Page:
May 9 2012, once again marks Europe day and as we, the citizens of the European Union, find ourselves exactly 62 years ahead of Robert Schuman’s public pronouncement calling for the founding of a united federal Europe, it is more than fitting, especially given recent developments, to pause, look back on his words, constructively reflect on what we have accomplished for the uniting of Europe in the lapse of time between then and now, judge what has gone awry and come up with a new, if need be, plan to go forward.
Schuman’s idea for the building of a united European front, as he himself had forecast, became a living vibrant reality, gradually bringing into existence, through successive spillovers of one policy area into another, that which is today known to us as the European Union. A union by far complete, yet characterized by truly outstanding and admirable founding principles. A union comprised of equal yet diverse European member states and a supranational authority actively created in accord by its very member states. A union that holds as equals all of its member states while at the same time respects each one’s individual diversities. A union that created an internal single market for its members based on four fundamental freedoms: of goods, of persons, of capital, of services. A union that supports research, growth and development. A union that, despite all odds, created and sustained, thus far, a single currency. A union that respects the rule of law and possesses for this purpose appropriate legal mechanisms to uphold it. A union that actively respects democracy and human rights. A union that has come to play a very important role, political and financial, in the international community. What other union do you know of that can boast all of these attributes put together? Few, in their right mind, if given the opportunity, would not want to be part of this union.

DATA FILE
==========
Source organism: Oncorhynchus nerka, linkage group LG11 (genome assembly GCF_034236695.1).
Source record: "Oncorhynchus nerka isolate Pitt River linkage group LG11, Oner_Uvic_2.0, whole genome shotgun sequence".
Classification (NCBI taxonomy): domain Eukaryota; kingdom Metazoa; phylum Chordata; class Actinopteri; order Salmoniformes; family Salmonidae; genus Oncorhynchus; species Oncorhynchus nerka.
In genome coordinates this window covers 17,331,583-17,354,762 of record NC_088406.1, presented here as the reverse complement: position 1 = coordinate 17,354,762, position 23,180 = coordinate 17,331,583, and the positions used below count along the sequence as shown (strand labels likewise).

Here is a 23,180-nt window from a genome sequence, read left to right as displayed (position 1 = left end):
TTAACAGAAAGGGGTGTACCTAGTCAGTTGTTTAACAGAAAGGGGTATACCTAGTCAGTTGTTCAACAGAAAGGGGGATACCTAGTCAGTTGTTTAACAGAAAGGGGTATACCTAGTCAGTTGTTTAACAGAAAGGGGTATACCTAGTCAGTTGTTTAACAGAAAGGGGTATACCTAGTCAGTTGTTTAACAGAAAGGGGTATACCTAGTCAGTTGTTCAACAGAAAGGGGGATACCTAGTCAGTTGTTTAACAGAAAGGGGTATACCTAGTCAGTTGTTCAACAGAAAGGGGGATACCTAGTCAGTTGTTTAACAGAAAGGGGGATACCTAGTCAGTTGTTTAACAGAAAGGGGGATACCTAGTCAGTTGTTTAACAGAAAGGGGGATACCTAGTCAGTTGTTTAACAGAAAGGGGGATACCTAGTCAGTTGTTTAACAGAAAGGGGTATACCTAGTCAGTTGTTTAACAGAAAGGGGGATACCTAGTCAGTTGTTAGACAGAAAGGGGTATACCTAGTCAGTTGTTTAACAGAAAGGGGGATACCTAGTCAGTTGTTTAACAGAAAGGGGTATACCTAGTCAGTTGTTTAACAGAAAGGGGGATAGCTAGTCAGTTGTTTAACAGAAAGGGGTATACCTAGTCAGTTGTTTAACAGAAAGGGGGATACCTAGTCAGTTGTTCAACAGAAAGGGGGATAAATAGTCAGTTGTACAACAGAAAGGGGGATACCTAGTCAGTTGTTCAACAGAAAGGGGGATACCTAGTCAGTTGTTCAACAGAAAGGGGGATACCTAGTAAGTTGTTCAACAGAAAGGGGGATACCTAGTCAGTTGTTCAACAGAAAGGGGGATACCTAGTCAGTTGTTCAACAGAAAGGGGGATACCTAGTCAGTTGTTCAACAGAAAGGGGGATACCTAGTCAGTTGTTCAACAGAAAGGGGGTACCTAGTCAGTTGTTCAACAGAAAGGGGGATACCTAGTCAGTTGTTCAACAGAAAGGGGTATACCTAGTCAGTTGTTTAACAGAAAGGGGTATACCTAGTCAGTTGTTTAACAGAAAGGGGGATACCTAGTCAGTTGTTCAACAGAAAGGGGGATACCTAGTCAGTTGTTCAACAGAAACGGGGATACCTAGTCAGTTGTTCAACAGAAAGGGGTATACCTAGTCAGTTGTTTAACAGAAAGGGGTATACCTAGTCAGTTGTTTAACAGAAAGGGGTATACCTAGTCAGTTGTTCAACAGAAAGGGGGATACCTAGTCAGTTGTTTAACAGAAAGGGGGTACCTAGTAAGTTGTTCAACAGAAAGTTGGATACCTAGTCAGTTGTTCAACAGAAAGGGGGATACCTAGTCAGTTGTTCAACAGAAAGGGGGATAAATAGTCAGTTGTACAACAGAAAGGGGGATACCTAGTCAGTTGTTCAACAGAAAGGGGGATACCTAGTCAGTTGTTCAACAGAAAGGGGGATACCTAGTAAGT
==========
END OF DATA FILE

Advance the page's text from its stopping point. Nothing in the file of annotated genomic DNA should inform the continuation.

Yet, sadly, and as we speak, this union today finds itself in a very tight spot. Some of its members are either turning against it or shying away from it. The financial crisis at hand and the inequalities and dire conditions that have ensued as a direct consequence of the crisis have made certain of the union’s member states, albeit unfairly so, extremely mistrustful of it. Made them lose their faith in its partly overshadowing authority. Made them lose confidence in its founding principles. Made them doubtful whether the equal footing of all member states, guaranteed by union membership, can still be upheld. Made them reject the significance of remaining in the Eurozone. Made them snub the concept of the Single Market and the four fundamental freedoms that the concept upholds. Greece seems, to some extent, to be one of these member states if the results of its recent national elections are anything to go by. The cross-fire of political statements being transmitted the past two days over the media suggests that the leftist government that means to be formed in Greece, if it does finally manage to be formed that is, will be a government that harbours not so friendly an attitude towards the EU, risking thus the standing of Greece both in the eurozone and by extension in the union itself and furthermore potentially signifying the state’s exit from the European community.
Nonetheless, there are those of us in Greece, call us broadminded, call us liberals, who have not in the least lost our faith in Robert Schumann’s idea, which, lest it be forgotten, became a reality partly through our own state’s contribution also. Who still firmly believe in the supremacy and power of Europe, of the European Union, to uphold the principles it was founded upon and to equally support all its member states whether they be in need or not. Who do not blame other external factors or attempt to find scapegoats for the financial situation our state has succumbed to. Who do not renege on our obligations. Who wish to stand united on the European front and with the union’s aid move forward. Who believe that were we to be ousted from the eurozone and perhaps even the union itself, not only would we as a state take ten steps back, but would also cause detrimental damage to the union itself. This is something that must be avoided. To the best of our abilities we must strive, with new plans and new strategies, to keep the idea of a united Europe, which was successfully made flesh, alive and kicking. The EU for us and we for the Union.
Sandy S.M. Tsagas – MA European Politics Business & Law (University of Surrey) – Founding member of Drassi